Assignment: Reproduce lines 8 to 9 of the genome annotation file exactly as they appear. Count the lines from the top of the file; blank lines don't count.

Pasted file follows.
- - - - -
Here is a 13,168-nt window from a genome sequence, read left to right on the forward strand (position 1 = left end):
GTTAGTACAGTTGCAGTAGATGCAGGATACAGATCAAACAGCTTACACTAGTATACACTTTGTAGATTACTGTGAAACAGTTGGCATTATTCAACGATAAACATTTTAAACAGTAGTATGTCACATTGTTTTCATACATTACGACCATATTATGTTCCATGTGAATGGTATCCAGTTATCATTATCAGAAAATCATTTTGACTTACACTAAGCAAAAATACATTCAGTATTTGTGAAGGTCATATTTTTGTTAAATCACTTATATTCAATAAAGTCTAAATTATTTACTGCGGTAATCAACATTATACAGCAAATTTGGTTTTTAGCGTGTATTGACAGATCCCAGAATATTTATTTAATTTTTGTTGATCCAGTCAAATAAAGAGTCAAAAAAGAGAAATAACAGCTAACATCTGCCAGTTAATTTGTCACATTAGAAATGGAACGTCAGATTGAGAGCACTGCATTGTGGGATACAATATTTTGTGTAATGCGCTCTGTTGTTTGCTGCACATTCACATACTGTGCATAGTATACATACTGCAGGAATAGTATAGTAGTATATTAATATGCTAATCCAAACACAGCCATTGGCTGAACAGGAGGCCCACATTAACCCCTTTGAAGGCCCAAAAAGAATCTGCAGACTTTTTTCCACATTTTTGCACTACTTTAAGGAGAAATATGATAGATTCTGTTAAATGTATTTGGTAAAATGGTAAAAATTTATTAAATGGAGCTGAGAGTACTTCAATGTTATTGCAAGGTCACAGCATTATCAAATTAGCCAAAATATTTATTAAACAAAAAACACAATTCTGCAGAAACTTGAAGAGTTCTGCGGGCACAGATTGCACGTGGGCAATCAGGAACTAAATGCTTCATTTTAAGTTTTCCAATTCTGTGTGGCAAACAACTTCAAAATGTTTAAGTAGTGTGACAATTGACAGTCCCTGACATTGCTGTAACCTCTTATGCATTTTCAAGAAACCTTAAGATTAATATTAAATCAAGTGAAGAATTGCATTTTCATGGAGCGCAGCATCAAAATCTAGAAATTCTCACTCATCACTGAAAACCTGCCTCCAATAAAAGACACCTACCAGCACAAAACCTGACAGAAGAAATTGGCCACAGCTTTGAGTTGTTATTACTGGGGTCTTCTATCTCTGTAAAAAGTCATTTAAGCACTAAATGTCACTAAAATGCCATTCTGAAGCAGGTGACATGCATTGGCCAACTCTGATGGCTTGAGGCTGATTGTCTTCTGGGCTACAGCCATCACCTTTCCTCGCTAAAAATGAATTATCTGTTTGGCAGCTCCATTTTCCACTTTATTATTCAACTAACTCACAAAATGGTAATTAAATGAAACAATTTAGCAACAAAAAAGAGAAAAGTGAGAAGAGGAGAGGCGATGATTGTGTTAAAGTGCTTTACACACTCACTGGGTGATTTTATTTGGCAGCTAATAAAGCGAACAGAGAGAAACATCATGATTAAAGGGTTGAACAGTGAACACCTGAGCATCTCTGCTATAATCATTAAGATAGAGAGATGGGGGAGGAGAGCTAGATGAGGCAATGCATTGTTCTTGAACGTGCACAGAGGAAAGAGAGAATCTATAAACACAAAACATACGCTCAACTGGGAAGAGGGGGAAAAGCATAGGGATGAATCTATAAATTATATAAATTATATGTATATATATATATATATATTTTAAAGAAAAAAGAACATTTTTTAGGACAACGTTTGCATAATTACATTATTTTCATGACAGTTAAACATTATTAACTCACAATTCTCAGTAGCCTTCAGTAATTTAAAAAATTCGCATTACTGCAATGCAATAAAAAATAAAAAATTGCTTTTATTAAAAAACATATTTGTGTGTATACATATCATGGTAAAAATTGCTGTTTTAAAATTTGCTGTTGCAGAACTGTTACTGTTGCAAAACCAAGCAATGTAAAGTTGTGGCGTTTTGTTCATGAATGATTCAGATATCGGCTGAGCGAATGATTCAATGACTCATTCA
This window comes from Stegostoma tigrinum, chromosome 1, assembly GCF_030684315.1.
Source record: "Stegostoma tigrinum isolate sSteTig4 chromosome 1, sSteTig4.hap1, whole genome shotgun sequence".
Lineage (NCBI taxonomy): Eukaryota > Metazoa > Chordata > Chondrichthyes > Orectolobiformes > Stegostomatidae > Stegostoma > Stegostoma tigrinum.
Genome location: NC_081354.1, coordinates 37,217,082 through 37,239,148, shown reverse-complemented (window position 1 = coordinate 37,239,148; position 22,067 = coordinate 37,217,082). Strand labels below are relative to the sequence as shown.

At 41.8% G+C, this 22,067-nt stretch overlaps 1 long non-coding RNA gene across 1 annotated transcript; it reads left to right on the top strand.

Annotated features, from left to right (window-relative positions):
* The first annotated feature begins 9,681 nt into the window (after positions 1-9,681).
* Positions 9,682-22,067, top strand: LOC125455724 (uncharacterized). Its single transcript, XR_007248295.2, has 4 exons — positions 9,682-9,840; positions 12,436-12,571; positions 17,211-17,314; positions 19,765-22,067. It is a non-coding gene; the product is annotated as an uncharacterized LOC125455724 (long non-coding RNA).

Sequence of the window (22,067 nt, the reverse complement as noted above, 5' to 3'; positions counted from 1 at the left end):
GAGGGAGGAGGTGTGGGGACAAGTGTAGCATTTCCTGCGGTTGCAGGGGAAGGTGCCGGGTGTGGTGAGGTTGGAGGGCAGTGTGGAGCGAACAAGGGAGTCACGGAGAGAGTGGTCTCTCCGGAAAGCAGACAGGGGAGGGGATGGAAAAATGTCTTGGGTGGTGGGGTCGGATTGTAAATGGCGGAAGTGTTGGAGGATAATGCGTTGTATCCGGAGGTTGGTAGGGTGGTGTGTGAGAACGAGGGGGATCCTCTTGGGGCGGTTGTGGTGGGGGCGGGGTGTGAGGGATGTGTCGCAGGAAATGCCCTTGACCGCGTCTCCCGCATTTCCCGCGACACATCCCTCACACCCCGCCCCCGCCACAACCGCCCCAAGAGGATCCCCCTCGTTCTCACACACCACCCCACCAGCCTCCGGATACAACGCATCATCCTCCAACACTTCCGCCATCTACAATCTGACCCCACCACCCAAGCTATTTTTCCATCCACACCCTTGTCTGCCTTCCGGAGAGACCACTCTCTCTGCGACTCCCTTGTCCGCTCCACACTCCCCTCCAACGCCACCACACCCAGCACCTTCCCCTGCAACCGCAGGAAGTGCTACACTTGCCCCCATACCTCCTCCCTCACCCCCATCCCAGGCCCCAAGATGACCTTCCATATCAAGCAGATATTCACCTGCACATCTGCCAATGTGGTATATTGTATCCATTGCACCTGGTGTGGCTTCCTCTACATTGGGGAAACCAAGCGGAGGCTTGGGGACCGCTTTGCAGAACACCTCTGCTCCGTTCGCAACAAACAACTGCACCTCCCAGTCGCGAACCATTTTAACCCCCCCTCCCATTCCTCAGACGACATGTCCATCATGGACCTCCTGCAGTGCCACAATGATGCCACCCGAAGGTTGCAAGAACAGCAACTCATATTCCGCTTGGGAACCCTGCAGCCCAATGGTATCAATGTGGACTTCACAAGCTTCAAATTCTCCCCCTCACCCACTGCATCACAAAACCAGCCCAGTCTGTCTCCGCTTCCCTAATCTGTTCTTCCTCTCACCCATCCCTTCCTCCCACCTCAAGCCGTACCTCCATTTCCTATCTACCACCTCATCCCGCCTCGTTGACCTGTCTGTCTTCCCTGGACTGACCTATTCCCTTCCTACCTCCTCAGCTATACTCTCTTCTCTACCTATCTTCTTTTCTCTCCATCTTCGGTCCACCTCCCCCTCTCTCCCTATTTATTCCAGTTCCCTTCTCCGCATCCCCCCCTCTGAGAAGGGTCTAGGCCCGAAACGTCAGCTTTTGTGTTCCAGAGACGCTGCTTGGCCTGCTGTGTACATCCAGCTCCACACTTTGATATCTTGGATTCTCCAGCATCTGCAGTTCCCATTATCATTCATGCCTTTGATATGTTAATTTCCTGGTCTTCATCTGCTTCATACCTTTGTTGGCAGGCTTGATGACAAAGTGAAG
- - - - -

Annotated features, from left to right (window-relative positions):
* The first annotated feature begins 9,681 nt into the window (after positions 1-9,681).